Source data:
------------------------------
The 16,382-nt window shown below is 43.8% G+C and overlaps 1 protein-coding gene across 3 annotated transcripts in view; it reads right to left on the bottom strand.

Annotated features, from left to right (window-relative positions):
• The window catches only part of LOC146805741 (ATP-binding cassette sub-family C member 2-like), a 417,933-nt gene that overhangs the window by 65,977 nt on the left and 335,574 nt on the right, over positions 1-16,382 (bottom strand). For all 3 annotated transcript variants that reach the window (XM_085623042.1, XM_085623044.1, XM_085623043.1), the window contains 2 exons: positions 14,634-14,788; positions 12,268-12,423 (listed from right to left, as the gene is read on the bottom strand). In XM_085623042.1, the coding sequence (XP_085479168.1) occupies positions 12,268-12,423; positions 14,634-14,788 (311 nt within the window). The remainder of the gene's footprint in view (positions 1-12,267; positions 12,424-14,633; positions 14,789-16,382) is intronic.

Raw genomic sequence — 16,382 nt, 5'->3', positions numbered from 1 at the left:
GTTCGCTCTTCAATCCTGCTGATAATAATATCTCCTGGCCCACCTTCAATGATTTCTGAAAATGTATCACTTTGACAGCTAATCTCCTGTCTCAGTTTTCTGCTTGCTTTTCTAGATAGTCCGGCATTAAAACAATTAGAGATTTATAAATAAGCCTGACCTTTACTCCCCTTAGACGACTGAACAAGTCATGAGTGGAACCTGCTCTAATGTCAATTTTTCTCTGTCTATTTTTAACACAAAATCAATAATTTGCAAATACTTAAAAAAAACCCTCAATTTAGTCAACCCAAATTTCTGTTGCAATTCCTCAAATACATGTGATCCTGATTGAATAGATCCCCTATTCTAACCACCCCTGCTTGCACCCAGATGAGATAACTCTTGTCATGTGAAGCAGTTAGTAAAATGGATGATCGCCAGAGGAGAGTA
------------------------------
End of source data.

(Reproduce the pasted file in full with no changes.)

The 16,382-nt window shown below is 43.8% G+C and overlaps 1 protein-coding gene across 3 annotated transcripts in view; it reads right to left on the bottom strand.

Annotated features, from left to right (window-relative positions):
• The window catches only part of LOC146805741 (ATP-binding cassette sub-family C member 2-like), a 417,933-nt gene that overhangs the window by 65,977 nt on the left and 335,574 nt on the right, over positions 1-16,382 (bottom strand). For all 3 annotated transcript variants that reach the window (XM_085623042.1, XM_085623044.1, XM_085623043.1), the window contains 2 exons: positions 14,634-14,788; positions 12,268-12,423 (listed from right to left, as the gene is read on the bottom strand). In XM_085623042.1, the coding sequence (XP_085479168.1) occupies positions 12,268-12,423; positions 14,634-14,788 (311 nt within the window). The remainder of the gene's footprint in view (positions 1-12,267; positions 12,424-14,633; positions 14,789-16,382) is intronic.

Raw genomic sequence — 16,382 nt, 5'->3', positions numbered from 1 at the left:
GTTCGCTCTTCAATCCTGCTGATAATAATATCTCCTGGCCCACCTTCAATGATTTCTGAAAATGTATCACTTTGACAGCTAATCTCCTGTCTCAGTTTTCTGCTTGCTTTTCTAGATAGTCCGGCATTAAAACAATTAGAGATTTATAAATAAGCCTGACCTTTACTCCCCTTAGACGACTGAACAAGTCATGAGTGGAACCTGCTCTAATGTCAATTTTTCTCTGTCTATTTTTAACACAAAATCAATAATTTGCAAATACTTAAAAAAAACCCTCAATTTAGTCAACCCAAATTTCTGTTGCAATTCCTCAAATACATGTGATCCTGATTGAATAGATCCCCTATTCTAACCACCCCTGCTTGCACCCAGATGAGATAACTCTTGTCATGTGAAGCAGTTAGTAAAATGGATGATCGCCAGAGGAGAGTA